It’s that last one – the importance of the feeling of belonging – that I learned a lot about from being a gay but closeted high school and college athlete. I remember walking into the varsity locker room my freshman year in high school. It was a lonely space – I would be one of only two freshmen to get a varsity letter in any sport that year – and one where I wondered how I was supposed to behave. How did straight guys act in a locker room, I wondered, and what would happen if someone caught me glancing at the objects of my adolescent sexual desire as they showered? I learned to fake it, and to look the other way, but four varsity letters later, I still never felt like I truly belonged on my own swim team as I graduated and went off to college.
The same thing happened as I became a rower in college, though to a lesser degree. Every opportunity for athletic failure (and in rowing, these come daily,) became magnified in my mind as a chance for my coaches and teammates to realize that I didn’t belong there, that I was an imposter, a fraud crashing the straight male athletic party to which I felt I wouldn’t have been invited if they really knew about me. While I did see quite a deal of success in college, my memories of rowing are much more of implosions than of victories.
Finding a safe gay space
Learning to belong athletically came later, and, instructively to me, far from the hallowed halls of elite college athletics. It happened a year after I graduated from college, in a space where my homosexuality was not only welcome, but celebrated. In the summer of 1987, I went to my first gay water polo practice in Washington DC. It changed my athletic and coaching life.
The practice had been good, with some decently skilled players and a lot of scrimmaging. Some of the guys on the team had played polo in college, others were just learning the sport as they enjoyed the friendship of being on a team of (mostly) gay men. Perhaps because I was a strong player, perhaps because I was 23 and athletic, guys were glad to have me there, and they made me feel immediately welcome. And after practice, as I looked across the locker room and saw a new teammate stripping out of his Speedo, I suddenly realized that not only could I look at him naked if I wished, but that it was quite OK with him if I did, even if only as an appreciative glance. In that moment, a space where I had never felt truly at home before became mine; I instantly knew the incredible strength of that sense of belonging to a team, after just one practice. As a group, we went on to medal at the 1990 Gay Games in Vancouver, to this day, my proudest personal athletic accomplishment, along with a bronze medal in the Pink Flamingo drag relay, the most competitive swimming event at the Gay Games in New York four years later.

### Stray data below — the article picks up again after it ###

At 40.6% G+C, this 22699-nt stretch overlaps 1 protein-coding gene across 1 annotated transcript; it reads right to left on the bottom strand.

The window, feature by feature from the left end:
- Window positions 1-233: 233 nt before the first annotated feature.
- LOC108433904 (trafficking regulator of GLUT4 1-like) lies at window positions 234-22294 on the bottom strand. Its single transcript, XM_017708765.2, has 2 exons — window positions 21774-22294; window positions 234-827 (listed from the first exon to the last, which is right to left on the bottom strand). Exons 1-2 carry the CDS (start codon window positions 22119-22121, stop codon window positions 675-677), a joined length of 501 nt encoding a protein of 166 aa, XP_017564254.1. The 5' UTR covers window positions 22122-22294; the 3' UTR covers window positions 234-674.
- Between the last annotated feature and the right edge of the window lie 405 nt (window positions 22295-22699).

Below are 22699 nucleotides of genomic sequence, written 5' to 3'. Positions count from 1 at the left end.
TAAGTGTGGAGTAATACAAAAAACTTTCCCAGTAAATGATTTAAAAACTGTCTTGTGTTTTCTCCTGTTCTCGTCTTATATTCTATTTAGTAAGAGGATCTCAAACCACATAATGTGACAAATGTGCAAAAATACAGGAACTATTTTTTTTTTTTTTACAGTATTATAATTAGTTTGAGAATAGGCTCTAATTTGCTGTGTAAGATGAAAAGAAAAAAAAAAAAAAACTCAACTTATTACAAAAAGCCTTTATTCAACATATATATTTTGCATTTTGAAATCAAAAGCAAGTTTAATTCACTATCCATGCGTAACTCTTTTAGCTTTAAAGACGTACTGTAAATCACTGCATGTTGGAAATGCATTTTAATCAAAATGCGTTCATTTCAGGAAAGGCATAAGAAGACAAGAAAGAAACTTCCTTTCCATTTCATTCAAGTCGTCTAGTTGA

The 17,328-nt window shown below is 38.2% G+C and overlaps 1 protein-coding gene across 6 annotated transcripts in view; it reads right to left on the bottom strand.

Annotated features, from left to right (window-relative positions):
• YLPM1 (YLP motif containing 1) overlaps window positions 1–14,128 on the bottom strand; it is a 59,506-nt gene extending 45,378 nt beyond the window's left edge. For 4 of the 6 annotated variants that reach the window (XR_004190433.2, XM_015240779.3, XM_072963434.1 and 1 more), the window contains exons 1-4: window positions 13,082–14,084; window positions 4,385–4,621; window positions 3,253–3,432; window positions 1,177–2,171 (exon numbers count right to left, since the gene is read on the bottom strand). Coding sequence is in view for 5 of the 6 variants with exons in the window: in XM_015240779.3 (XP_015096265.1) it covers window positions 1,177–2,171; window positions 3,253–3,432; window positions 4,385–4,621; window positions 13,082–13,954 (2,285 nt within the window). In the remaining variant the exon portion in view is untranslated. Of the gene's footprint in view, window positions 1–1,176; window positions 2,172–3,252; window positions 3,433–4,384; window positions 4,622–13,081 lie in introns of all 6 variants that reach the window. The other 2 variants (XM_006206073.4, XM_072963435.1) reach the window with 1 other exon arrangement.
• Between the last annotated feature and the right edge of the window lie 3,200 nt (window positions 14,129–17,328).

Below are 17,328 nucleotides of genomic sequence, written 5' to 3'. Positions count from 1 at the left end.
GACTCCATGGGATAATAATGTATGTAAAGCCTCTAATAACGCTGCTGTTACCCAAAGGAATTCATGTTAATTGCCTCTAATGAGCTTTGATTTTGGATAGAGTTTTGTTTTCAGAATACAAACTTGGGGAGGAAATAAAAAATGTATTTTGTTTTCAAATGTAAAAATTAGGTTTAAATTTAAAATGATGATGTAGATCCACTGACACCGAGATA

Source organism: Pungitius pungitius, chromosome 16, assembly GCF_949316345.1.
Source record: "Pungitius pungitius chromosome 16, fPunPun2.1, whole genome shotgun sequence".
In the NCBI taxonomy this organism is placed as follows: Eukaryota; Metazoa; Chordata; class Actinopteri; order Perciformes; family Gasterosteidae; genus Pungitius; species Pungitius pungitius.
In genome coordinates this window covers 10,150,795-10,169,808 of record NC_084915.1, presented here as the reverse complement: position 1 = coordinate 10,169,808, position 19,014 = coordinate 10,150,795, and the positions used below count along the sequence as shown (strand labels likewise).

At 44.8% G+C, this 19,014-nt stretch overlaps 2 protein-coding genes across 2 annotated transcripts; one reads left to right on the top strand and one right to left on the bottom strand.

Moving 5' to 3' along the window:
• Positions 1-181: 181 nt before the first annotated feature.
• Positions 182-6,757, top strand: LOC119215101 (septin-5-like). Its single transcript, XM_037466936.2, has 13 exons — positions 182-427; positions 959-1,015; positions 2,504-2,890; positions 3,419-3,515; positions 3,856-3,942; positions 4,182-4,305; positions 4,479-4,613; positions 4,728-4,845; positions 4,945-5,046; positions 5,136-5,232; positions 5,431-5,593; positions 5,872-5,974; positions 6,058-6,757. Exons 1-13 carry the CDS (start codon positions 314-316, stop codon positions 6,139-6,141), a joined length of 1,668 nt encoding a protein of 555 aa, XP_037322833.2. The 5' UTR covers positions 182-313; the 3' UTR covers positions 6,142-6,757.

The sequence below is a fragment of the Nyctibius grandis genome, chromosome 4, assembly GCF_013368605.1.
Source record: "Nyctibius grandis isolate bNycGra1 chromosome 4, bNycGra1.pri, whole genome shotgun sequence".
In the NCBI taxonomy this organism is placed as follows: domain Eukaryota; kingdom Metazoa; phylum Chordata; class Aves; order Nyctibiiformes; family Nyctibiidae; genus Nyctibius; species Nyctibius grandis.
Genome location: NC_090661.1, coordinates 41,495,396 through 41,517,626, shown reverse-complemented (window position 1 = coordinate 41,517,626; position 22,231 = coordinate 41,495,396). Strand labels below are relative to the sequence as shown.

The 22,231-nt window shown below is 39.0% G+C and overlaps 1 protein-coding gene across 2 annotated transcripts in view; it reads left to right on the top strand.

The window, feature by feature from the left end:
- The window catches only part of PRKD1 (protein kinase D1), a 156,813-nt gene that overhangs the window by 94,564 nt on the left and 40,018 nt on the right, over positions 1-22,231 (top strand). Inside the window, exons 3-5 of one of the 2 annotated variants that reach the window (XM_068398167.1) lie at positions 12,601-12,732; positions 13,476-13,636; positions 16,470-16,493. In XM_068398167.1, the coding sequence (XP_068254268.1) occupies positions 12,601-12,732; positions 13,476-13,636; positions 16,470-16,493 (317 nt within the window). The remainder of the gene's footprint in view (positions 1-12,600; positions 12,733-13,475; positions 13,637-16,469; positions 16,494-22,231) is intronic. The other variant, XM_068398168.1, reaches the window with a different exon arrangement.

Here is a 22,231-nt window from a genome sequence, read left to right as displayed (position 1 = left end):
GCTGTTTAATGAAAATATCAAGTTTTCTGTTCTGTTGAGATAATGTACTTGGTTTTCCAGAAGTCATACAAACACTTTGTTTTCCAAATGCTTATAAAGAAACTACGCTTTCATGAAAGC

Gay swimming and polo has done me well; it’s made me some of my best friends in this world, and it even found me the man I lived with for 10 years, and to whom I was married for nearly eight. Many of my swimming friends joined my rowers at our Quaker ceremony, many years before gay marriage became chic. Most importantly, being involved with gay masters athletics allowed me to integrate my identities as both a gay man and an athlete and coach. As AIDS ravaged my community during those years, it also made helped me realized the critical strength of community. You never belong more fully than when you are brought in to hold friends as they die and to grieve as their world crumbles and yours reforms.
Most importantly, my time with my gay brothers and sisters, my time of great and intimate belonging, taught me the critical importance of creating an authentic space in which athletes can train and strive, where they can be themselves, and where it is safe to fail while striving to succeed brilliantly without worrying if you will be judged simply for who you are. When you truly belong, you are free to take risks without fear of rejection, and taking great risks is critical to making great strides.
So that’s what I try to model every day. By being myself – all of myself, which includes being the guy who likes to tell inappropriate jokes and to be outrageously queer in practice at times – I can also be the coach that guys come to when things are hard, when injuries and lack of progress are breeding frustration, when their girlfriends dump them, when they’re simply worrying about what comes next in their lives. And if the team is a place that I can belong just as I am, it becomes a place, I hope, where they all can belong just as they are, or just as they are becoming. That becomes our strength, when 1,200 meters into the 2,000 meter race, the body and mind throw up every resistance to being asked to go harder yet, and the athlete can answer, but that’s who I am, that’s what I do, and we are one; now let’s just go be faster.
To many people, I suppose my coaching style appears eccentric, even reckless. The world of intercollegiate athletics is an elite space not exactly chock-a-block with people preaching ideas of full inclusion and radical diversity. This is particularly true as collegiate athletics has become increasingly “corporatized” over the past two decades or so. Coaches and teams – even rowing teams now, thanks to the growth of the women’s side of our sport – are under tighter and more consistent scrutiny than ever before. Optics have a way of becoming and enforcing reality, and it seems to me that coaches are increasingly wary of appearing to take the risks of being their own persons. There are very few Bo Schembechlers and Woody Hayeses out there anymore, who boldly speak their minds.